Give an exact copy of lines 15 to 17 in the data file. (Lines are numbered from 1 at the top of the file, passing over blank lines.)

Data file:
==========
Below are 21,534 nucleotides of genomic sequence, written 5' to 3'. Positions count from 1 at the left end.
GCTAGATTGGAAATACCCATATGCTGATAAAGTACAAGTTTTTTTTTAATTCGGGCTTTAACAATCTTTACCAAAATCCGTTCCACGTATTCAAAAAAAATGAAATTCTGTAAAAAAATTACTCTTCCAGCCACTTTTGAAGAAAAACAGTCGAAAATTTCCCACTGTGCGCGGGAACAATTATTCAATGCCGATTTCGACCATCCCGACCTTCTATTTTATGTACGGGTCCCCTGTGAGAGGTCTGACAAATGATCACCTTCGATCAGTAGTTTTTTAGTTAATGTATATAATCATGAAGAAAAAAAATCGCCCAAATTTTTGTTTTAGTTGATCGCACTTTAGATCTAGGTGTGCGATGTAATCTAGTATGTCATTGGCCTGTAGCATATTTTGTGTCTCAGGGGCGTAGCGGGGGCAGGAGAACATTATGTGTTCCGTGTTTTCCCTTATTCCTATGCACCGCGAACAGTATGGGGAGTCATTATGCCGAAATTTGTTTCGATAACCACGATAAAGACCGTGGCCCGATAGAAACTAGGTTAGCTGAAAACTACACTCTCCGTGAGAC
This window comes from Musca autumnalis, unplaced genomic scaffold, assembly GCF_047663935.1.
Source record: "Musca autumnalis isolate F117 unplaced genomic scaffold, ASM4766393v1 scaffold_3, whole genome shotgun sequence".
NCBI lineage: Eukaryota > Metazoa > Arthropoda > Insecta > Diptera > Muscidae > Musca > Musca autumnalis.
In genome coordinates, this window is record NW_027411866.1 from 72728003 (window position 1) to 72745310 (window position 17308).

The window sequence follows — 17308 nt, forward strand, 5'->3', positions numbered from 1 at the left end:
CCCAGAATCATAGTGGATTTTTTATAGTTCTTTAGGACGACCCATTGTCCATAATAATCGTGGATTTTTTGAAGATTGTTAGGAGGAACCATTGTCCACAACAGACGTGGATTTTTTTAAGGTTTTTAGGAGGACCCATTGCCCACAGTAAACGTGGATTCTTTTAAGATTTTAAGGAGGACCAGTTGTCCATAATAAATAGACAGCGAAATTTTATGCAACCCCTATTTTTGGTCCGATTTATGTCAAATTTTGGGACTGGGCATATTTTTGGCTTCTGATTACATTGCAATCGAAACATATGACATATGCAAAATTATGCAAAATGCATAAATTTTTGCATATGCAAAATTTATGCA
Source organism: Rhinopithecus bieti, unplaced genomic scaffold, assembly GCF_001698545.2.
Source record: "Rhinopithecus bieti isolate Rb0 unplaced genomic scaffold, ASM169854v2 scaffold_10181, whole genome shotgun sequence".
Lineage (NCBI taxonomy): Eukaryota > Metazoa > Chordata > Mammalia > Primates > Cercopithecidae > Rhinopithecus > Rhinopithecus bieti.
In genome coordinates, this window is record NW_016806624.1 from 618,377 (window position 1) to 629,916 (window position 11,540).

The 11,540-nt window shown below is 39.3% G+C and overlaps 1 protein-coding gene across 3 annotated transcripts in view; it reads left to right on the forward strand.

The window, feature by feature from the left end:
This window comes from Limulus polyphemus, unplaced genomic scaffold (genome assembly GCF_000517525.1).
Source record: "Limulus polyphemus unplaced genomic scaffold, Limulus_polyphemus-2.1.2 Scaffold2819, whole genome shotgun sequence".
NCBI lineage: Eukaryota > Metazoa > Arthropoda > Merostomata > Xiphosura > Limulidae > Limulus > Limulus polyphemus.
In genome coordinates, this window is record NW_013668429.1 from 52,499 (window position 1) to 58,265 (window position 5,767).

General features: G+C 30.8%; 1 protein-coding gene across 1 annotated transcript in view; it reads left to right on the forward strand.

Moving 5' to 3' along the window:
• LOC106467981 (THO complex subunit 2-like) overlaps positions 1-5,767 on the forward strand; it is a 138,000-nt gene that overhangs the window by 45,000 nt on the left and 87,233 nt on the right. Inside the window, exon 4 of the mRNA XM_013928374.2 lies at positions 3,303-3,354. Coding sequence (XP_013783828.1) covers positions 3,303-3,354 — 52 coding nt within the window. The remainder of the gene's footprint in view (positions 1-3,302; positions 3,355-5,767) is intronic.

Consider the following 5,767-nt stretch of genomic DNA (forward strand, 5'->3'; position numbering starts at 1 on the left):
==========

This window comes from Limulus polyphemus, unplaced genomic scaffold (genome assembly GCF_000517525.1).
Source record: "Limulus polyphemus unplaced genomic scaffold, Limulus_polyphemus-2.1.2 Scaffold2819, whole genome shotgun sequence".
NCBI lineage: Eukaryota > Metazoa > Arthropoda > Merostomata > Xiphosura > Limulidae > Limulus > Limulus polyphemus.